I contend that your entire identity is the sum total and culmination of a lifetime of experience. The pain you may carry in your heart you have learned to deal with and it guides you in your decisions. Take away the memory of that pain, and what remains would be a new identity. A fundamental plank upon which you function is suddenly gone from under your feet and this itself requires an adjustment in both personality and lifestyle.
Of course I would love to forget my first marriage (except for my darling daughter and grandsons) as much as I would love to forget the events leading up to and after my suspension from practice. Jab me with a needle and poof; no more pain. No thanks.
I am a better lawyer for my mistakes and pain. My lack of fear in a court room comes from having horribly embarrassed myself in my first year of lawschool in front of my entire class. Ask anybody who has bombed and been thrown off stage how much pain that causes. From that experience however, I lost my fear because I know where that line is and can moreso focus on what is important. Same with my suspension: Imagine suddenly I find myself in my current condition after 16 years of practice and I have no recollection why. I would think I am a failure and a lousy lawyer; instead of having had a lapse of character almost ten years ago. The pain from that event not only has made me a better lawyer, but has made me a better person as I was able to use that pain to evaluate everything in my world and figure out what went wrong. Losing that memory, forgetting the pain, I verily believe is the wrong response.
Absent an organic source therefor, it is important for the human mind to experience and recall pain. In its most basic sense; think of a child and how you teach about fire being hot. Some kids you tell and they listen. Others, like a certain lawyer I know, are not satisfied until they stick their hands in the fire. Bet that the lesson learned stays forever. Take away that memory and the same personality that put the hand in the fire in the first place will just do it again.
Memories of combat, of the fear, the smell, the noise, the chaos, and watching your friends bleed out in front of you can last forever. They can haunt your nightmares and pop up and overwhelm you without notice. Your heart races, you can’t breathe, and all you can think about is taking cover. Likewise, I have no doubt a rape victim has the same horrifying flashbacks and re-experiences. It would seem that even these deep intense hurts should be treated, but not erased.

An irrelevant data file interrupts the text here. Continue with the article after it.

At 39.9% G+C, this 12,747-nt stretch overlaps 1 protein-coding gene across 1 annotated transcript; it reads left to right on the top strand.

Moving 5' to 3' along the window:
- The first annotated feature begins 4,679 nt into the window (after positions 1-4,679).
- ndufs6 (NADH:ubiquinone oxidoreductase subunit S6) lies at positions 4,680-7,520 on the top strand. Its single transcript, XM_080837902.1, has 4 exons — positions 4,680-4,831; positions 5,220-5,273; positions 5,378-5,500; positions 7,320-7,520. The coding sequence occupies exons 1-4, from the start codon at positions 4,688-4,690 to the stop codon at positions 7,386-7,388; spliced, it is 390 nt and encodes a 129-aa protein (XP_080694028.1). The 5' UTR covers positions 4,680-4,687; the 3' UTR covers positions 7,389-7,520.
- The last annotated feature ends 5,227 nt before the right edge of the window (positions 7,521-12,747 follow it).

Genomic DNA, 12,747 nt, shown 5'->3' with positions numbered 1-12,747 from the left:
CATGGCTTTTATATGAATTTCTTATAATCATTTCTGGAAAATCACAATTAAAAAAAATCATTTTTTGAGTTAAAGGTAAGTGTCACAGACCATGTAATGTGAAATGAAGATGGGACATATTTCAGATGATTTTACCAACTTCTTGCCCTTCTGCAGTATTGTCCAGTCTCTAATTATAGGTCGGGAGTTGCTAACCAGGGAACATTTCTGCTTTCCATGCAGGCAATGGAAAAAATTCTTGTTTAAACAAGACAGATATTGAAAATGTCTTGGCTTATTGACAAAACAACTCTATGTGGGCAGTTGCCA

Surely there are situations where the psychic injury is so severe that the individual simply cannot function. Perhaps then erasing the causal memory may ‘cure’ the problem; I can offer no opinion because I lack the experience or expertise. Surely, there has to be another way through drug and talk therapy to held the person adjust and rebuild their lives. Erasing memories seems too drastic; even for Nurse Ratchet.
Then of course, there is the slippery slope issue: What if this drug finds its way into corrupt hands. Trial testimony can be skewed. Passwords, national security interests, or even who’s your daddy can all become problematic. Of course, there are upsides like making “her” forget that you finished too quickly last time or making “him” forget about finding you and the pool boy. Maybe I could give some to my kid and dump her like a dog in a strange town. One jab and life is good again.
As tempting and tantalizing would be the prospect, I do not think society is ready for this drug to be used as is intended. Absent an extreme situation, it’s use is morally wrong and inconsistent with how humans beings develop.
I do have one question. Will this drug make me forget that I smoke cigarettes?